Originally posted on droct.vox.com

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I was just reading Boing Boing and came across a great quote about the RIAA's efforts to ban public WiFi. And free anonymous speech in general. "After all anonymity fuels irresponsible behavior, like founding the United States."

Originally posted on droct.vox.com

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So good news for all the Catan fans out there who are excited about the game coming to Xbox Live...

How far along is Big Huge Games in the development process?

We just sent a build off to test that we have high hopes will be our "final certification" build. In other words we think that Big Huge is done working on the product. If we're right, you'll probably see Catan on Live Arcade sometime in mid-to-late March.(!!!!)

-From an interview at Joystiq with the developer.

Originally posted on droct.vox.com

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Who was your best (or worst) elementary school teacher?
Submitted by Minnow

Definitely Ms. Lang.  I had a lot of good teachers in elementary school, but she was probably the best.  I had her when I first moved back to DC from Puerto Rico in the middle of 2nd grade, and she made me feel right at home pretty quickly.  She was also the first teacher to notice that while I seemed to do well in most areas, certain things seemed to mysteriously trip me up.  Once when I was having so much trouble with multiplication tables, (I still don't know a lot of them very well), she had me stay after school for a few minutes and quizzed me on them while timing me.  I did terribly.  Then she quizzed me on them without timing me.  I did quite a bit better.  She then revealed she had in fact been timing and that I had not only done better at actually remembering them, I had gotten a better time.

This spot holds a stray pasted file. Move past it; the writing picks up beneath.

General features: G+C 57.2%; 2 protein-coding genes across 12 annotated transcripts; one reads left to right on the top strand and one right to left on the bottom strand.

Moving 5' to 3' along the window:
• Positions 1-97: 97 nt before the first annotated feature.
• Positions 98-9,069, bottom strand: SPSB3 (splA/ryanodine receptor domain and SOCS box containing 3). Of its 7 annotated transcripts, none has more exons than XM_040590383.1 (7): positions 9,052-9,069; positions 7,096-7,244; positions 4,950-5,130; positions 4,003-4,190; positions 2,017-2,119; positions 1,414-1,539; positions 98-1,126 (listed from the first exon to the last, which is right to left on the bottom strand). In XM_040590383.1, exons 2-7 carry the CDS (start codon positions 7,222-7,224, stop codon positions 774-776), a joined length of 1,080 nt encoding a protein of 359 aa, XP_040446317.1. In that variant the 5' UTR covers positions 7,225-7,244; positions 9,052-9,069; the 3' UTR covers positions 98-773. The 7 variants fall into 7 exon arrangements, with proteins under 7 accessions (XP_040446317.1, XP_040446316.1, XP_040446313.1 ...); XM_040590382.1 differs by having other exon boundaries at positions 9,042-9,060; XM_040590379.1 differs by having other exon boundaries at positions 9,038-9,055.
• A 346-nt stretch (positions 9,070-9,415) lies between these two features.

She then moved up to teaching 5th grade at the same time I moved up to 5th grade, and I had her again for certain subjects (math, social studies and maybe a few others).  She again noticed that I would really struggle with certain subjects and tasks but seemed to do extremely well on others.  She was the first person to suggest that I might have some sort of learning disability, and talked to my parents at some point about having me tested.

The next year I was tested, and she was absolutely right. I was then able to get the help that I needed all through middle school and high school, learn to deal with the issues I had, and get certain accommodations to help me where I needed it (including being able to take tests un-timed, which again mostly just meant I finished in the allotted time, but the pressure was off) .  This is probably one of the most important things I have ever learned about myself, and is certainly a big factor in my being able to do was well in school as I did.  It was also big confidence booster.  I learned that there was a reason I had trouble with certain things others seemed to be able to easily get, and I learned that there were things I could do to deal with these problems.  I wasn't just stupid.  And it's all thanks to Ms. Lang actually paying close enough attention to notice the problems I was having and actually doing something about it by talking with my parents.

Originally posted on droct.vox.com